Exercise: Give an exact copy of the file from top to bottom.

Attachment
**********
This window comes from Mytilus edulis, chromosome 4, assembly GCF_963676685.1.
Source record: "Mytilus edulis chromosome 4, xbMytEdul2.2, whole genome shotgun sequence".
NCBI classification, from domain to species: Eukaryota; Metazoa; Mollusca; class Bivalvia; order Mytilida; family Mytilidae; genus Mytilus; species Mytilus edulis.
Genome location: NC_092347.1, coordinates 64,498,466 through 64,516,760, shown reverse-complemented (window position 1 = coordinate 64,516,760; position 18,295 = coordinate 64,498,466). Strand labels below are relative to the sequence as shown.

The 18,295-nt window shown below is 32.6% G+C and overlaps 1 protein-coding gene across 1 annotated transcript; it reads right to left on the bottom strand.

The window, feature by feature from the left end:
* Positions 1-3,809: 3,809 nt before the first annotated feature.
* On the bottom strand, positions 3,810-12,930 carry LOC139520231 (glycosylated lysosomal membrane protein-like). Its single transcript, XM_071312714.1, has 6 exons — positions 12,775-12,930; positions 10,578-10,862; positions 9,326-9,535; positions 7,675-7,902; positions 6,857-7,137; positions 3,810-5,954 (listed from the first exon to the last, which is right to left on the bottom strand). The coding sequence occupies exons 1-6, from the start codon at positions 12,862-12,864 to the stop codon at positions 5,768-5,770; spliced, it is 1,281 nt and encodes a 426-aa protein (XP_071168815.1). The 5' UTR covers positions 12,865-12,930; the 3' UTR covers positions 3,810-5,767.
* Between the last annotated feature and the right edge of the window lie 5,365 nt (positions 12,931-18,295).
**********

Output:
This window comes from Mytilus edulis, chromosome 4, assembly GCF_963676685.1.
Source record: "Mytilus edulis chromosome 4, xbMytEdul2.2, whole genome shotgun sequence".
NCBI classification, from domain to species: Eukaryota; Metazoa; Mollusca; class Bivalvia; order Mytilida; family Mytilidae; genus Mytilus; species Mytilus edulis.
Genome location: NC_092347.1, coordinates 64,498,466 through 64,516,760, shown reverse-complemented (window position 1 = coordinate 64,516,760; position 18,295 = coordinate 64,498,466). Strand labels below are relative to the sequence as shown.

The 18,295-nt window shown below is 32.6% G+C and overlaps 1 protein-coding gene across 1 annotated transcript; it reads right to left on the bottom strand.

The window, feature by feature from the left end:
* Positions 1-3,809: 3,809 nt before the first annotated feature.
* On the bottom strand, positions 3,810-12,930 carry LOC139520231 (glycosylated lysosomal membrane protein-like). Its single transcript, XM_071312714.1, has 6 exons — positions 12,775-12,930; positions 10,578-10,862; positions 9,326-9,535; positions 7,675-7,902; positions 6,857-7,137; positions 3,810-5,954 (listed from the first exon to the last, which is right to left on the bottom strand). The coding sequence occupies exons 1-6, from the start codon at positions 12,862-12,864 to the stop codon at positions 5,768-5,770; spliced, it is 1,281 nt and encodes a 426-aa protein (XP_071168815.1). The 5' UTR covers positions 12,865-12,930; the 3' UTR covers positions 3,810-5,767.
* Between the last annotated feature and the right edge of the window lie 5,365 nt (positions 12,931-18,295).